I always feel that there will come a time when – certainly for the popular genres – we will indeed run out of conformity and the comfortable. Here, we will more likely re-introduce old genres forgotten or venture into unknown terrority of writing music we’ve never heard of before. Even that will be a mighty feat to comprehend. After all, there is only so many notes, right?

It is still fairly respectable that these music artists and their corresponding songwriter teams, are still drudging up songs that do not formally slip into songs that have already been made. There is certainly an adaptation of the rules at play here. With so many popular songs within the same key, same note configuration and ideas, I’m surprised that this hasn’t happened already.

Either way, let me know your thoughts below on this one.

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One Big Year: The Snuts

A ferocious year.

Record deals.

Ad campaigns.

International partnerships.

Released in April this year, their debut album reflects on humble beginnings, emotional dreams, and have since become one of the most exciting and vital bands of the new decade.

But after catching their big break; was it simply the luck of the draw? What makes them grab a number one at debut level as opposed to the thousand other artists who just … don’t?

Above all else, I think it majorly just falls down to the band being in the right place at the right time.

Their debut album, W.L, which was released on the 2nd of April this year, has elements of a perfect music fairytale. The album brings glossy, flourished and instantly catchy indie-rock hooks that resonate with the grandeur of UK music. Even future classics, Elephants and Juan Belomonte make you hesitate and think to yourself, “have I heard this before?,” with them being prominent in style and pizzazz. But for this story, it is more than likely you have listened to this before, yes.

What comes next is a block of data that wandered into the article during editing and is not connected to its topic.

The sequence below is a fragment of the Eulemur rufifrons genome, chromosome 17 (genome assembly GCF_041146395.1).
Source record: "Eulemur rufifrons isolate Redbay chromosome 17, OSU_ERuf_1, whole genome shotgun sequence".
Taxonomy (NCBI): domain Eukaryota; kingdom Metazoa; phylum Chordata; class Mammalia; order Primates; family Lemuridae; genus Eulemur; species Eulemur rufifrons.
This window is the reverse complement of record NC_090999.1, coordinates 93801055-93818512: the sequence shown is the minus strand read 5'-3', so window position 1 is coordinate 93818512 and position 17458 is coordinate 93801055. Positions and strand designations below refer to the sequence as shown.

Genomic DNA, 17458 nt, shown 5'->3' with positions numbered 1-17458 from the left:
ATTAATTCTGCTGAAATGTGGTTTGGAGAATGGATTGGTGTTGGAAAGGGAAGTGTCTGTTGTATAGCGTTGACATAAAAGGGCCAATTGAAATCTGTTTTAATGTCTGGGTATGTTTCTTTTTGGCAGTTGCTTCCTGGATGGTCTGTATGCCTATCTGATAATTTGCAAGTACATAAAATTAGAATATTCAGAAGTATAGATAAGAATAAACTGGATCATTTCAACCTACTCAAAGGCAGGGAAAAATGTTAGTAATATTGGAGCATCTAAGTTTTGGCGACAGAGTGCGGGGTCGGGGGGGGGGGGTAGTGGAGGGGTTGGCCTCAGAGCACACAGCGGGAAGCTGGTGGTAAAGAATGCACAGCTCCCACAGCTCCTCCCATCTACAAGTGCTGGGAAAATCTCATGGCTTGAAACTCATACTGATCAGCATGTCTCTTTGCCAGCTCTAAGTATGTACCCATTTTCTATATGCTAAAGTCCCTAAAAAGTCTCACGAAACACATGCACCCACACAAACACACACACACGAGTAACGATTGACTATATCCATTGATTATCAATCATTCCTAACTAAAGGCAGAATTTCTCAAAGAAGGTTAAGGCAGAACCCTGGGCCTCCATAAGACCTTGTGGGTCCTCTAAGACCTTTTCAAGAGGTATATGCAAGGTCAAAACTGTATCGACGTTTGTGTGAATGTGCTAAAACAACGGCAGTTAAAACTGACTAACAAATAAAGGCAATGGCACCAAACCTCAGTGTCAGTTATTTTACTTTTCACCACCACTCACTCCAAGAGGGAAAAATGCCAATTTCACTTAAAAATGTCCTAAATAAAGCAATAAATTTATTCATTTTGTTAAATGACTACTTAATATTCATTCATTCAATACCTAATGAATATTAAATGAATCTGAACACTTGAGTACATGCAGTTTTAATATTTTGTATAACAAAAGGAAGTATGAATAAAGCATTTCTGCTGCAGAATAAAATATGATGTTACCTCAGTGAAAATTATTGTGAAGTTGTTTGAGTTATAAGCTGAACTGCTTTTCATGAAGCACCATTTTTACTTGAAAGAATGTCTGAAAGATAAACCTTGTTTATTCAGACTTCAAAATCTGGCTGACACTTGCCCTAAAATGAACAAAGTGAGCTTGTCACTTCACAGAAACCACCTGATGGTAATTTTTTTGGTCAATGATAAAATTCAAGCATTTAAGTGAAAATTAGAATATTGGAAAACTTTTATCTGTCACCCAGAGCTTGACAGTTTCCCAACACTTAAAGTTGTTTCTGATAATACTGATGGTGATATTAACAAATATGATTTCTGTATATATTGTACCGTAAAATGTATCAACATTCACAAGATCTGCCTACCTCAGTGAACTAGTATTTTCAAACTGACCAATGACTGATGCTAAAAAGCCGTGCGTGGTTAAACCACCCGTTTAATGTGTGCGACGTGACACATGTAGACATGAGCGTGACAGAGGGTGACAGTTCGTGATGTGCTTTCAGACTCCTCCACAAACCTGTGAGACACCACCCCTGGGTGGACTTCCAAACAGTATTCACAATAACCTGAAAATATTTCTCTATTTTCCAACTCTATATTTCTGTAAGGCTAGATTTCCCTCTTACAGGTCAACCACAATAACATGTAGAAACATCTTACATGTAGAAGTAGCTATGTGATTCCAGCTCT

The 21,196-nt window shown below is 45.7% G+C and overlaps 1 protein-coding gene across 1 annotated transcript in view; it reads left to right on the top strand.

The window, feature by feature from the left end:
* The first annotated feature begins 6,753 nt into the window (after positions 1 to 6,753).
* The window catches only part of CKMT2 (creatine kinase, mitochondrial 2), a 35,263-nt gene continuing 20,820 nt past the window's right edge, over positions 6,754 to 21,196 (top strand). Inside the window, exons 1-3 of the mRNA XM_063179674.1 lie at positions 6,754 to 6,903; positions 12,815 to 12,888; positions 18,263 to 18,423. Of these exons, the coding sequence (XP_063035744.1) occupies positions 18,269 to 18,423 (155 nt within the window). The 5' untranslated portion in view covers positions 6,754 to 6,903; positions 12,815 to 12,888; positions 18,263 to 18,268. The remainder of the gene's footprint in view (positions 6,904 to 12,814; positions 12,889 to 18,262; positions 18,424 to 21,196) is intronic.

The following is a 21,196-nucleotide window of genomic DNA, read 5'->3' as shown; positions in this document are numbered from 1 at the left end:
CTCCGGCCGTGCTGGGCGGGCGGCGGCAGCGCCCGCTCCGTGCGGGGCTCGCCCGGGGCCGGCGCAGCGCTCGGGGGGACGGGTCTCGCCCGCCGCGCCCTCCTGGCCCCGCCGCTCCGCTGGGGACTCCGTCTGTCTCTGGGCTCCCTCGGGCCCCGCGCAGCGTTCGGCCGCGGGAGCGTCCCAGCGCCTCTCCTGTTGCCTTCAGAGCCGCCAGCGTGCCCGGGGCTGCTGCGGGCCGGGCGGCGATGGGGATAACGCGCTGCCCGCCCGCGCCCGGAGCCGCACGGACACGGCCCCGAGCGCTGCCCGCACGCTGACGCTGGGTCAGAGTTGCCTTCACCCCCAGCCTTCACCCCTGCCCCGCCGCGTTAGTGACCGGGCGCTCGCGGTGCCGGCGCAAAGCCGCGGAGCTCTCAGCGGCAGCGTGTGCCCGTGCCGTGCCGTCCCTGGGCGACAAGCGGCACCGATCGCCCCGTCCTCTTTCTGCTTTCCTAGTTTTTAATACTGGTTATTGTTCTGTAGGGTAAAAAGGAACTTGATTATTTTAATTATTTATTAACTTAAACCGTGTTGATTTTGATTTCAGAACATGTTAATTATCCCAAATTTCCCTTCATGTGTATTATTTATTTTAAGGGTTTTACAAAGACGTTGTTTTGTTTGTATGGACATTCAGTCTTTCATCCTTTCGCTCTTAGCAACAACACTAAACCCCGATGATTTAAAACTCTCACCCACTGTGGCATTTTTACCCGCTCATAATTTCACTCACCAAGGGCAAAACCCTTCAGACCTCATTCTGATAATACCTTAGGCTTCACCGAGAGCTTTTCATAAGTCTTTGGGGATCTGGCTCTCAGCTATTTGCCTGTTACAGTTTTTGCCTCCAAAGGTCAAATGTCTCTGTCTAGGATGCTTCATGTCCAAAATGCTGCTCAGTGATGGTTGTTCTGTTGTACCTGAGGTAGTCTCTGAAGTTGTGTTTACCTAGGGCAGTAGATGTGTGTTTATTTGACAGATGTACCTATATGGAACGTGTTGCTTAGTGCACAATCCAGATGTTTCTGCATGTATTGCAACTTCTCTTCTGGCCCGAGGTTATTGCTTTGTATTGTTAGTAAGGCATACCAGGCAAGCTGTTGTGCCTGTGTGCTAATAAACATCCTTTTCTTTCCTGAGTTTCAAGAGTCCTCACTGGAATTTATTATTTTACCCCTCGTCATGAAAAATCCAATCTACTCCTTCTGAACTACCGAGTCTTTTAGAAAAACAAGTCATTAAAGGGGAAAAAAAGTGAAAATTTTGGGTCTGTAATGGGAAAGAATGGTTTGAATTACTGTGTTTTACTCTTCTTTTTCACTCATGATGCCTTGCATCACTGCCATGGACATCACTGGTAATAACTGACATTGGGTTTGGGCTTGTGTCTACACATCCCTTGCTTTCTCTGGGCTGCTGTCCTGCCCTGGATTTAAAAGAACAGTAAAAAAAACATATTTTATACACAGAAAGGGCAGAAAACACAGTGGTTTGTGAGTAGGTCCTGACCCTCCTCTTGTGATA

After grabbing ad campaign success with beer powerhouses, Strongbow and titans of sports, Electronic Arts within the FIFA21 soundtrack, it is safe to say you’ve heard the sound of The Snuts before one way or another. Now, challenging the top spot with their debut, they’ve reached unfathomable heights in such a short span of time.

When a band skyrockets like they’ve done, it’s always important to think why. That way, once you get an understanding of how they’ve managed to grow so emphatically, our favourable bands and artists with similar music goals, can simply do the same.

Now, I know it’s easier said than doe per se, as the industry is as unpredictable as the UK weather, but it shows the precedent of how the music industry works and how us as consumers work. It makes me want to spit and squabble at the music industry with how it works internally because, there will be music artists who are just as talented, just as hard-working and dedicated to the cause, and they will not reach the same numbers as The Snuts would do in the span of the year they had. Hell, in the same in five years.

Truth be told, their music is delightfully fun, catchy and downright remarkable if you’re a fan of other indie-dwellers like Blossoms and The Amazons. But it’s not overly complicated or showing anything we haven’t heard of anything before, in fact – it’s quite simple. It’s just tapping into the right audiences, the right “holes” so to speak, and us as consumers will do the rest and play the music.

It’s simply sharing our love for an upcoming UK band among our friends because we’re proud of our music. A Scottish band, no doubt.

A popular trend-setting cause people can willingly get behind. #SNUTSFORNUMBERONE. The proof is in the pudding.

If the four lads from Whitburn pull this off, they will become the first Scottish band to deliver a number one debut album in 14 years. The last band that did that was The View in 2007 – and they haven’t been prevalent in the industry since 2015.

So far, they have topped the score with both vinyl sales and streaming since its release. The question is, they can maintain the speed and claim the top spot from Demi Lovato? Find out tonight.

Emphatic in style and breaking records, Scottish bands certainly don’t make music by halves. They’re certainly out to prove a point and they’re not doing a bad job going about it.